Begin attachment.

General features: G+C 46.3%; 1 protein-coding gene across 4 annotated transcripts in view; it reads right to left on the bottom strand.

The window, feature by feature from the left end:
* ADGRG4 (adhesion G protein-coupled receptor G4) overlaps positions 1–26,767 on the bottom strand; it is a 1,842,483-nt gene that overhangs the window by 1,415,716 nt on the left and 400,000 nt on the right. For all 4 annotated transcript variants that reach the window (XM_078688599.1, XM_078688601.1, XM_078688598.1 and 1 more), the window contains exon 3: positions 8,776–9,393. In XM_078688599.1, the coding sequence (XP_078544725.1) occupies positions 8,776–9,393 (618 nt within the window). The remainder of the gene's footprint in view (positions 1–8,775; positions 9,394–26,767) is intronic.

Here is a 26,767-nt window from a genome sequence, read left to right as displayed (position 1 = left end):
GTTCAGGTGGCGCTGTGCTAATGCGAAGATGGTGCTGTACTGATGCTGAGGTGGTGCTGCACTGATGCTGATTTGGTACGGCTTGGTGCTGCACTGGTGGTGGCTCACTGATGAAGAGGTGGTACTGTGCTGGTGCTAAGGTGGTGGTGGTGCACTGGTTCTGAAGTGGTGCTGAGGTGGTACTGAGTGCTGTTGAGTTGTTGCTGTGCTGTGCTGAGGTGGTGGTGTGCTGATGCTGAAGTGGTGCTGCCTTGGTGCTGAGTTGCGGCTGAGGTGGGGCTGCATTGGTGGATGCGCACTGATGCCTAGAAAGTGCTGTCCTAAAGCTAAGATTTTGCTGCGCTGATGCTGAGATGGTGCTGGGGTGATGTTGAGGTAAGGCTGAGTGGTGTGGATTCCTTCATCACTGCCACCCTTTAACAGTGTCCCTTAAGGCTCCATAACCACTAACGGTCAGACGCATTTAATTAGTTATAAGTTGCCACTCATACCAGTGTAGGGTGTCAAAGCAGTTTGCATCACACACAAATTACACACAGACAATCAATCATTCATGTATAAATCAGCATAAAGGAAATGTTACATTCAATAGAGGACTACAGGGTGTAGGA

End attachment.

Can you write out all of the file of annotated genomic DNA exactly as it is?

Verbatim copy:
General features: G+C 46.3%; 1 protein-coding gene across 4 annotated transcripts in view; it reads right to left on the bottom strand.

The window, feature by feature from the left end:
* ADGRG4 (adhesion G protein-coupled receptor G4) overlaps positions 1–26,767 on the bottom strand; it is a 1,842,483-nt gene that overhangs the window by 1,415,716 nt on the left and 400,000 nt on the right. For all 4 annotated transcript variants that reach the window (XM_078688599.1, XM_078688601.1, XM_078688598.1 and 1 more), the window contains exon 3: positions 8,776–9,393. In XM_078688599.1, the coding sequence (XP_078544725.1) occupies positions 8,776–9,393 (618 nt within the window). The remainder of the gene's footprint in view (positions 1–8,775; positions 9,394–26,767) is intronic.

Here is a 26,767-nt window from a genome sequence, read left to right as displayed (position 1 = left end):
GTTCAGGTGGCGCTGTGCTAATGCGAAGATGGTGCTGTACTGATGCTGAGGTGGTGCTGCACTGATGCTGATTTGGTACGGCTTGGTGCTGCACTGGTGGTGGCTCACTGATGAAGAGGTGGTACTGTGCTGGTGCTAAGGTGGTGGTGGTGCACTGGTTCTGAAGTGGTGCTGAGGTGGTACTGAGTGCTGTTGAGTTGTTGCTGTGCTGTGCTGAGGTGGTGGTGTGCTGATGCTGAAGTGGTGCTGCCTTGGTGCTGAGTTGCGGCTGAGGTGGGGCTGCATTGGTGGATGCGCACTGATGCCTAGAAAGTGCTGTCCTAAAGCTAAGATTTTGCTGCGCTGATGCTGAGATGGTGCTGGGGTGATGTTGAGGTAAGGCTGAGTGGTGTGGATTCCTTCATCACTGCCACCCTTTAACAGTGTCCCTTAAGGCTCCATAACCACTAACGGTCAGACGCATTTAATTAGTTATAAGTTGCCACTCATACCAGTGTAGGGTGTCAAAGCAGTTTGCATCACACACAAATTACACACAGACAATCAATCATTCATGTATAAATCAGCATAAAGGAAATGTTACATTCAATAGAGGACTACAGGGTGTAGGA